Fairgoers from Malone to Albany were excited to read in the newspapers that a production of Franz Joseph Haydn’s oratorio, The Seasons, would be a featured musical event at the New York State Fair in 1850.
Perhaps Haydn’s greatest masterpiece, the oratorio is a paean to nature and farmers. The music had been first performed in Vienna, Austria, in 1801. About two and a half hours long, the piece is divided into four sections, one per season. The composition includes hunting and drinking songs, love duets, chirping crickets and croaking frogs, whirring spinning wheels, gunshots, a powerful thunderstorm, and an ode to hard work.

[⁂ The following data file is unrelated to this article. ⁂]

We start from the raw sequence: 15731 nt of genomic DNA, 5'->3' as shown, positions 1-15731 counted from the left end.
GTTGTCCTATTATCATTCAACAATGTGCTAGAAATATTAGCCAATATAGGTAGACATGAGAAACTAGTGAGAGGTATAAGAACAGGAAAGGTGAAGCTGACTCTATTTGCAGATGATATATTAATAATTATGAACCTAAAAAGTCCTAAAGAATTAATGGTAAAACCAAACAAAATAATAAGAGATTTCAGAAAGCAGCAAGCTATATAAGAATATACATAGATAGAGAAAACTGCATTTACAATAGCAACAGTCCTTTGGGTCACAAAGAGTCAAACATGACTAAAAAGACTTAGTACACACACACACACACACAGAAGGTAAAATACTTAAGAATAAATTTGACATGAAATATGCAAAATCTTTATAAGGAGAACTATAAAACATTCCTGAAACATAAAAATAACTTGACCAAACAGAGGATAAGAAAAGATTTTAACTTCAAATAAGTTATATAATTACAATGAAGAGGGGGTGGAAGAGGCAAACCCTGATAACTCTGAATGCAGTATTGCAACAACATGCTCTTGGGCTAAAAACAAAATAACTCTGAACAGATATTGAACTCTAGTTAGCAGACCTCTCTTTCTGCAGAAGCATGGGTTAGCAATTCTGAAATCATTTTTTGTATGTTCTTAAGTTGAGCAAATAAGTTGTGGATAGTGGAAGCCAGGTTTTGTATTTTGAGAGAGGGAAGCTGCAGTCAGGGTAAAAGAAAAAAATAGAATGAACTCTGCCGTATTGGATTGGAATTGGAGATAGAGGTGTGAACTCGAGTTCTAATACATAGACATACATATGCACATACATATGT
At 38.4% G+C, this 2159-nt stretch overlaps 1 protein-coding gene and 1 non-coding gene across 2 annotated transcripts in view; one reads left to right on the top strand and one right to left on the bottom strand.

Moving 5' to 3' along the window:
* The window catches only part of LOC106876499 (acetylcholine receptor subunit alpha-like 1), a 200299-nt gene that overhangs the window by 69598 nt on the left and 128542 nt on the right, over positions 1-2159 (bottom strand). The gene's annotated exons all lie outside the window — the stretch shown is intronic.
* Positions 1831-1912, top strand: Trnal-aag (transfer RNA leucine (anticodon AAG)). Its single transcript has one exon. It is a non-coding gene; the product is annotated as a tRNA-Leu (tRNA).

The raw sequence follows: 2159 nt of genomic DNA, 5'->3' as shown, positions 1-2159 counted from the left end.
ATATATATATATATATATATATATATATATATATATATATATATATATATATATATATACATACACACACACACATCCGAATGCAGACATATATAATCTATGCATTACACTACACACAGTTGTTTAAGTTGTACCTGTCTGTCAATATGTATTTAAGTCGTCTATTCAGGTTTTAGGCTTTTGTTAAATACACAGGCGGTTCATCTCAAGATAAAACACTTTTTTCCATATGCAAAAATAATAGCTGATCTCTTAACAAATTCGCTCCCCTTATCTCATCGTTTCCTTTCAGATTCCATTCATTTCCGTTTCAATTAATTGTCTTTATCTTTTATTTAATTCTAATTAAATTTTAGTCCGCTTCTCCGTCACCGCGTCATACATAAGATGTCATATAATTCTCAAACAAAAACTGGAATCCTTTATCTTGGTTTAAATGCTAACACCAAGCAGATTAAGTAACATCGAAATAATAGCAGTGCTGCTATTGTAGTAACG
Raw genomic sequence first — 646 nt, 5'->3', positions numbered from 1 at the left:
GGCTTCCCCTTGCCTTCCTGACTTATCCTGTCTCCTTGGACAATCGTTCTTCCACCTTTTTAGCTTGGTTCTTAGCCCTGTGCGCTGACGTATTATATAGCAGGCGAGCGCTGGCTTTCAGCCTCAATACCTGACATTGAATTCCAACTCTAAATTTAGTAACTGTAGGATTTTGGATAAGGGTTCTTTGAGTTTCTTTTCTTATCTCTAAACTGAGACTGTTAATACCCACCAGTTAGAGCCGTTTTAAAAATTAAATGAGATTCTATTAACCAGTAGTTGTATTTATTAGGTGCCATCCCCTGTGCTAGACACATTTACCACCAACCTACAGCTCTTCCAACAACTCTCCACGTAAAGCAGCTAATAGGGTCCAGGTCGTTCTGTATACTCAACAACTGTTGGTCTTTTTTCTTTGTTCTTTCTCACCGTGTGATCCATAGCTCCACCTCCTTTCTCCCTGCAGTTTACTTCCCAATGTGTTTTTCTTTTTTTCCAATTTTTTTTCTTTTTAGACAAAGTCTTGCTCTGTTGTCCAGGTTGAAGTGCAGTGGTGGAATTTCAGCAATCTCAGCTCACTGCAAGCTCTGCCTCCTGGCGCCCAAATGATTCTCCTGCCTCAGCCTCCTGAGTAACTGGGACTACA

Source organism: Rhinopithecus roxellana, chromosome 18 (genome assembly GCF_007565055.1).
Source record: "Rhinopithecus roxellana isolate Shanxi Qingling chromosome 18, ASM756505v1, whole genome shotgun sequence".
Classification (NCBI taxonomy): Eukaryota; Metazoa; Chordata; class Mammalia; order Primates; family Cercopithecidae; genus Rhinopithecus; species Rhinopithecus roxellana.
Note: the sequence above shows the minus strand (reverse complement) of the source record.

The Harmonia Society of Albany, which had been organized the previous year by Ferdinand Ilsely, performed The Seasons on September 3, 4, 5, and 6, 1850. The choir had 40 sopranos, 20 altos, 20 tenors, and 15 bassos, and the orchestra 30 instruments. The press estimated that the performance cost about $1200 to $1500 (or about $33,000 to $42,000 in today’s money) to produce.
Predictably, the style of music performed at the state fair changed as the years passed. In the 20th century, the pop music duo Sonny and Cher broke the fair’s concert attendance record in 1972. Thirty-nine years later, in 2011, the singer Bruno Mars broke the attendance record again.
Will a new record be set at this year’s “great annual festival of the farmers. . . this great jubilee”? If Bruno Mars was able to top Sonny and Cher, and Haydn, anything is possible.